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I'm editing some markdown files of a cloned remote repository, and wanted to test creating and applying patches from one branch to another. However, every time I make any change at all, I get the following message during git apply:

0001-b.patch:16: trailing whitespace.
warning: 1 line adds whitespace errors.

(This is happening on my Mac, and I don't know where the original code was created.)

What does the warning message mean, and do I need to care?

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Related ("why?"): stackoverflow.com/questions/1583406/… –  Mechanical snail Oct 19 '12 at 23:11

1 Answer 1

up vote 35 down vote accepted

You don't need to care.

The warning enacts a standard of cleanliness of text files in regard to whitespace, the kind of thing that many programmers tend to care about. As the manual explains:

What are considered whitespace errors is controlled by core.whitespace configuration. By default, trailing whitespaces (including lines that solely consist of whitespaces) and a space character that is immediately followed by a tab character inside the initial indent of the line are considered whitespace errors.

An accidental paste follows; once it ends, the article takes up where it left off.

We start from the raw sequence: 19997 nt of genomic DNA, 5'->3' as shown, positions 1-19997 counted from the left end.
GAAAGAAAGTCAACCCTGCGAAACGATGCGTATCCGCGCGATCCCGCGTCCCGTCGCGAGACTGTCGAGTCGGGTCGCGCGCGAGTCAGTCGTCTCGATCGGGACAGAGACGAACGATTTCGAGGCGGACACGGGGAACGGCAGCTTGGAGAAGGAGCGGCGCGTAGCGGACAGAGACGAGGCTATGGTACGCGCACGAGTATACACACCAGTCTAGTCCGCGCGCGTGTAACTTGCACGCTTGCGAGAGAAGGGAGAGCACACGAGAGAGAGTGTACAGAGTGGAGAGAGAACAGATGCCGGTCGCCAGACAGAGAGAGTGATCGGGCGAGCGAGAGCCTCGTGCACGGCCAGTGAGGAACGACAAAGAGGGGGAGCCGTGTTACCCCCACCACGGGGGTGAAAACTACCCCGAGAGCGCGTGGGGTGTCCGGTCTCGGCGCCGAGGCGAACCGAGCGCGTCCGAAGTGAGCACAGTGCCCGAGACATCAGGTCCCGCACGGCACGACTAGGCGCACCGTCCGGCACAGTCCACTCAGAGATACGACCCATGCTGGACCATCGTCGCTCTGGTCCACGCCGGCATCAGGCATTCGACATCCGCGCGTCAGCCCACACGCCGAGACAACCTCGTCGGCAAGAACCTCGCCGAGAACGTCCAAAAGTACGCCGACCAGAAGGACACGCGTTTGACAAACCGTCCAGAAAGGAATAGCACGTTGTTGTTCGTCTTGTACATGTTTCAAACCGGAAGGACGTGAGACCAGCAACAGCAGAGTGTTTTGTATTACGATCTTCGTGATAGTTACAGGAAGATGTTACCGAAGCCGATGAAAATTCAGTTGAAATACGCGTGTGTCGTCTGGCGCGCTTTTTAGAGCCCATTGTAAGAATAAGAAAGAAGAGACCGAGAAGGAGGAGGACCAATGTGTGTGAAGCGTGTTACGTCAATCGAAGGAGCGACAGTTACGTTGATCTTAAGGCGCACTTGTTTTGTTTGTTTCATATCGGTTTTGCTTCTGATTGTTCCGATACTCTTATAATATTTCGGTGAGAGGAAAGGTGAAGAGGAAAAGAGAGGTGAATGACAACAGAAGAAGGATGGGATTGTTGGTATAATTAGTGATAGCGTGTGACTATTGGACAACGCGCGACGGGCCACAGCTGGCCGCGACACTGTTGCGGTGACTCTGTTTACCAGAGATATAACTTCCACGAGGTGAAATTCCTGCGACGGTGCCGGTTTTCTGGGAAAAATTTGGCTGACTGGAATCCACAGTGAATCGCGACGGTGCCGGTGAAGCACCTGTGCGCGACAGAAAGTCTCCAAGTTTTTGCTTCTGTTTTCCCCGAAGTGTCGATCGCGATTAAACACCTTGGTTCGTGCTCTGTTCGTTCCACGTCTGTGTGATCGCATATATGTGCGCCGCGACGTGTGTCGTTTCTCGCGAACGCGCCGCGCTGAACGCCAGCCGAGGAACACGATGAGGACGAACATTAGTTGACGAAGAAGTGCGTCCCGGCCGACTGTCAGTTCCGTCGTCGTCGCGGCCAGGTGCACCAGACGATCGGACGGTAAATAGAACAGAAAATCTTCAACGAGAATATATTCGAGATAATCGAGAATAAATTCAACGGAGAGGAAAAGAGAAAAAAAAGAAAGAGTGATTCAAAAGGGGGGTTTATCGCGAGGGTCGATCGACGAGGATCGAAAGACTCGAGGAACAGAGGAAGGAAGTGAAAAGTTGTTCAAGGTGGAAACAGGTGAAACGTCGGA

By default, the command outputs warning messages but applies the patch.

So, the "error" means that the change introduces a trailing whitespace, a whitespace-only line, or a space that precedes a tab. Other than that fact, there is nothing erroneous about the change, and it will apply cleanly and correctly. In other words, if you don't care about the "incorrect" whitespace, feel free to ignore the warning or turn it off with git config core.whitespace nowarn.

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Thanks. The strange part is I'm quite positive the change doesn't introduce any new whitespace issues - I literally inserted a single word in the middle of a sentence.. –  Yarin Sep 12 '12 at 22:14
Look at the commit with git show — if your git does colors, you will see the offending whitespace come up in angry red. Also, git show --word-diff will show you not only the line change, but insertions in the middle of the line, which should show whether the patch really only adds a word in the middle, or if it also adds a trailing whitespace. –  user4815162342 Sep 12 '12 at 22:18
You don't need to care. But you should. Trailing whitespace should be eradicated. –  funroll May 7 '13 at 16:07
Except the OP adds no new trailing whitespace, only modifies what already exists. –  user4815162342 May 7 '13 at 17:05
I have seen this prop up in a similar situation when the line endings are Windows style CRLFs instead of Unix ones. –  Ezequiel Muns Oct 2 '13 at 7:39

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